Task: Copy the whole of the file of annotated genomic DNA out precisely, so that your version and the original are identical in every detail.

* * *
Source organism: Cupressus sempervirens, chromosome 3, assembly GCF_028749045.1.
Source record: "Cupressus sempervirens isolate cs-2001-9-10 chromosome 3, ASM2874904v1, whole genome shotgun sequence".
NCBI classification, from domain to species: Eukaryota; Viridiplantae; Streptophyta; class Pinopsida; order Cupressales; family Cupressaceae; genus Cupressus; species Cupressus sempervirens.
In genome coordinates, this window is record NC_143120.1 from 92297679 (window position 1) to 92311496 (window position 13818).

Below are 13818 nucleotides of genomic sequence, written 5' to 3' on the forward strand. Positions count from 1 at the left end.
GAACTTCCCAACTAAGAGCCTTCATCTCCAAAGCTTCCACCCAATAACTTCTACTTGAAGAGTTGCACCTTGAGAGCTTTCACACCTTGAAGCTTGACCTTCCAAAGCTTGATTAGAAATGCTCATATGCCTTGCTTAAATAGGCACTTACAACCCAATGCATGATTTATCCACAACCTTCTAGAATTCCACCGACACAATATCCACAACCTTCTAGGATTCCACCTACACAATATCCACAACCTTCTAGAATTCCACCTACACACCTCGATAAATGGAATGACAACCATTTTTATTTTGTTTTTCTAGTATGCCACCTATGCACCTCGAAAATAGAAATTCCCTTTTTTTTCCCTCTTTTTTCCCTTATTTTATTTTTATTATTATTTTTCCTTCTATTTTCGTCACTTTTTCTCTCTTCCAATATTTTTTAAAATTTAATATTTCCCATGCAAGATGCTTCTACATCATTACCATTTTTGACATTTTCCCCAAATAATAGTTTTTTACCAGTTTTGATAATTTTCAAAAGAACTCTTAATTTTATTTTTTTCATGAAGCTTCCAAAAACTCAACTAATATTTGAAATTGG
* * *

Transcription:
Source organism: Cupressus sempervirens, chromosome 3, assembly GCF_028749045.1.
Source record: "Cupressus sempervirens isolate cs-2001-9-10 chromosome 3, ASM2874904v1, whole genome shotgun sequence".
NCBI classification, from domain to species: Eukaryota; Viridiplantae; Streptophyta; class Pinopsida; order Cupressales; family Cupressaceae; genus Cupressus; species Cupressus sempervirens.
In genome coordinates, this window is record NC_143120.1 from 92297679 (window position 1) to 92311496 (window position 13818).

Below are 13818 nucleotides of genomic sequence, written 5' to 3' on the forward strand. Positions count from 1 at the left end.
GAACTTCCCAACTAAGAGCCTTCATCTCCAAAGCTTCCACCCAATAACTTCTACTTGAAGAGTTGCACCTTGAGAGCTTTCACACCTTGAAGCTTGACCTTCCAAAGCTTGATTAGAAATGCTCATATGCCTTGCTTAAATAGGCACTTACAACCCAATGCATGATTTATCCACAACCTTCTAGAATTCCACCGACACAATATCCACAACCTTCTAGGATTCCACCTACACAATATCCACAACCTTCTAGAATTCCACCTACACACCTCGATAAATGGAATGACAACCATTTTTATTTTGTTTTTCTAGTATGCCACCTATGCACCTCGAAAATAGAAATTCCCTTTTTTTTCCCTCTTTTTTCCCTTATTTTATTTTTATTATTATTTTTCCTTCTATTTTCGTCACTTTTTCTCTCTTCCAATATTTTTTAAAATTTAATATTTCCCATGCAAGATGCTTCTACATCATTACCATTTTTGACATTTTCCCCAAATAATAGTTTTTTACCAGTTTTGATAATTTTCAAAAGAACTCTTAATTTTATTTTTTTCATGAAGCTTCCAAAAACTCAACTAATATTTGAAATTGG